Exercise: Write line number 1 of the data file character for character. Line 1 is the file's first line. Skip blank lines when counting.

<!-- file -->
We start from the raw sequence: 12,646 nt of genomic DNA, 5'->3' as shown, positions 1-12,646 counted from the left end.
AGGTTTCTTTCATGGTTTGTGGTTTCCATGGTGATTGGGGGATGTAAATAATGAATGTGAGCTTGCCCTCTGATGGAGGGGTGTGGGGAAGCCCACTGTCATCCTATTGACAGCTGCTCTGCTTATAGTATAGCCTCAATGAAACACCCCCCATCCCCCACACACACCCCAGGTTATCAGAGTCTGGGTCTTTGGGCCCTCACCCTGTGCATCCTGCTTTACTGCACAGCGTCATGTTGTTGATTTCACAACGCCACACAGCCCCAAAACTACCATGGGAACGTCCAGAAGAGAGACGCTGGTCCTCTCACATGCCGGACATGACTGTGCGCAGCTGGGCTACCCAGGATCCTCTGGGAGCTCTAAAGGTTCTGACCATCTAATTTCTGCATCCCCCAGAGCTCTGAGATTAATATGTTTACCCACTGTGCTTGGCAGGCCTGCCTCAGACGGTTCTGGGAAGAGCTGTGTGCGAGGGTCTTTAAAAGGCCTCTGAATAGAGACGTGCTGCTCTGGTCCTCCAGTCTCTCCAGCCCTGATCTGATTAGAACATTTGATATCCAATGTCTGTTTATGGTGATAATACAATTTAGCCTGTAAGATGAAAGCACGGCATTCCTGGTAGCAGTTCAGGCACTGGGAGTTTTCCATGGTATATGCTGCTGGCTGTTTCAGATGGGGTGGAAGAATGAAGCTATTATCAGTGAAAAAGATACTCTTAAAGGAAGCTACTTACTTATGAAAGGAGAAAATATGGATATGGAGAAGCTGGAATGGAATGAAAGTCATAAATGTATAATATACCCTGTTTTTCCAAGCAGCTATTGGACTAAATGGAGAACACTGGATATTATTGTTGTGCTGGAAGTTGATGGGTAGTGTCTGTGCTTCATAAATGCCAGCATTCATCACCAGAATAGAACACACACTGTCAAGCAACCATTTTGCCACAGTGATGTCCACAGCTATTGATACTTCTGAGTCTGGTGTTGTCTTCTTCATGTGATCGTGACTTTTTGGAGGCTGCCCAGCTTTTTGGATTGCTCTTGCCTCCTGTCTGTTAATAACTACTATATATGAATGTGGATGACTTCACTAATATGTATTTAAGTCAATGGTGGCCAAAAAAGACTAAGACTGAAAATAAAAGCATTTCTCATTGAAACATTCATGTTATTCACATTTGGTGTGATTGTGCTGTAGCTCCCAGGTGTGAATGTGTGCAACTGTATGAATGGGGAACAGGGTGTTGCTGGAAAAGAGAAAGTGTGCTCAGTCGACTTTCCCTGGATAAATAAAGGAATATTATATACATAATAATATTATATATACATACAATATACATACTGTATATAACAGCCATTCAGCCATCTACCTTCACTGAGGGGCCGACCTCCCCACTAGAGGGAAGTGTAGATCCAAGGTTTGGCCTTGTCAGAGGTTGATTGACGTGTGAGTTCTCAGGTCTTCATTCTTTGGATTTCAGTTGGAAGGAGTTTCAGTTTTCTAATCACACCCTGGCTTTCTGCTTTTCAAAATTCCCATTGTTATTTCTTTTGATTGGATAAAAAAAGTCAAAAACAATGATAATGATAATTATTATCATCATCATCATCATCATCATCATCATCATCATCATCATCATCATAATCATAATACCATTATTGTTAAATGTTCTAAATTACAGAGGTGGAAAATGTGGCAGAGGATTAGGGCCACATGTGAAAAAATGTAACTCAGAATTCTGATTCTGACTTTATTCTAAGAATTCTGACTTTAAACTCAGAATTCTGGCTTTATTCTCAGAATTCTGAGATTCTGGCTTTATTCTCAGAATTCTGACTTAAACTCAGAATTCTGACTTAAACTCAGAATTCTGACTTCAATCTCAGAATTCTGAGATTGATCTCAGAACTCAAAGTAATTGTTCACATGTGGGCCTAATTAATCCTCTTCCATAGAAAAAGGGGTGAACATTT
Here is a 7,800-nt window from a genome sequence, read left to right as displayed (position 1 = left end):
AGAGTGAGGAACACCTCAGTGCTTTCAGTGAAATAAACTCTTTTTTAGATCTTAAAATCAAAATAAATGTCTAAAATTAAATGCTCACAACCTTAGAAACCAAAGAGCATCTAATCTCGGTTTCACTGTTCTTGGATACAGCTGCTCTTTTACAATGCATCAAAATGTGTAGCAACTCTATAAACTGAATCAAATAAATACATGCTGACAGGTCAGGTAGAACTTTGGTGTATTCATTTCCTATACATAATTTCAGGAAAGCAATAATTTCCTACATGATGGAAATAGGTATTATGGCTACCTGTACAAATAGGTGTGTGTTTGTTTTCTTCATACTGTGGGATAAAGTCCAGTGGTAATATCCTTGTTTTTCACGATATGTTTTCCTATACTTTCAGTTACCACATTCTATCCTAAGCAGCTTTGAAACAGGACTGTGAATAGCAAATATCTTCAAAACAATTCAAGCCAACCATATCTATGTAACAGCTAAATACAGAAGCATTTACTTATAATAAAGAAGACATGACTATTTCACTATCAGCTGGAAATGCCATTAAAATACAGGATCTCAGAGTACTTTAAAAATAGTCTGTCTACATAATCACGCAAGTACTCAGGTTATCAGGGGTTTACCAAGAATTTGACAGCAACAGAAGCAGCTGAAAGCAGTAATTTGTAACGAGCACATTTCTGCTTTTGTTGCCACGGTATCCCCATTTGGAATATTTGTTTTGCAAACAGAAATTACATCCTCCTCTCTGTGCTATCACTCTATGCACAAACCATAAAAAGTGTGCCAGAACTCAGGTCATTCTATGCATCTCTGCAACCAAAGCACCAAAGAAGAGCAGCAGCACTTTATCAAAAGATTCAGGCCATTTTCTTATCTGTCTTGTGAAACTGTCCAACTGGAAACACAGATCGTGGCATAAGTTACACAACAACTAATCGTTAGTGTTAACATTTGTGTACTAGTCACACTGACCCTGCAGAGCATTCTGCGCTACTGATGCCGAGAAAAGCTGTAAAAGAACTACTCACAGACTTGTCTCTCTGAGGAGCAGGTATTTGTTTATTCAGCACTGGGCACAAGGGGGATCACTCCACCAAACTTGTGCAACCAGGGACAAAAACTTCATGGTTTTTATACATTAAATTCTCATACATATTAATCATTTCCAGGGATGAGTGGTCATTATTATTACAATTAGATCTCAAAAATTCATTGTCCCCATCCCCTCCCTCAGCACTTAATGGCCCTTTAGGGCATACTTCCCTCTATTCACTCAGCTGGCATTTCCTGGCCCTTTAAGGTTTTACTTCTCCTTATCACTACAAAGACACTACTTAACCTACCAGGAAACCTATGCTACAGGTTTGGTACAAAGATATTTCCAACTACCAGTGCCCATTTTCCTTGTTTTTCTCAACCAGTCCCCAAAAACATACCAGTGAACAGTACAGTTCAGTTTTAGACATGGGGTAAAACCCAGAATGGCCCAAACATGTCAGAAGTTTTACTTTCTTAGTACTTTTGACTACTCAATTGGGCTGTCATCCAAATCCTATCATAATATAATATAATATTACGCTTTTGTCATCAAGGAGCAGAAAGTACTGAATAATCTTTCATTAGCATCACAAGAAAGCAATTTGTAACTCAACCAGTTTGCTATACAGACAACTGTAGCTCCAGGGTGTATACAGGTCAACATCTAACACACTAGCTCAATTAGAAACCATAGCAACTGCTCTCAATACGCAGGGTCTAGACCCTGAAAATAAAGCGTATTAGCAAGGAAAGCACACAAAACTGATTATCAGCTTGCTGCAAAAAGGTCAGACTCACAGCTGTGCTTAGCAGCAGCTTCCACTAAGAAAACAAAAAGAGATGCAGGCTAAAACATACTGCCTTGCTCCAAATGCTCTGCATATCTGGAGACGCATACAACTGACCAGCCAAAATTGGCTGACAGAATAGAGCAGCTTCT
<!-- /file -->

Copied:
We start from the raw sequence: 12,646 nt of genomic DNA, 5'->3' as shown, positions 1-12,646 counted from the left end.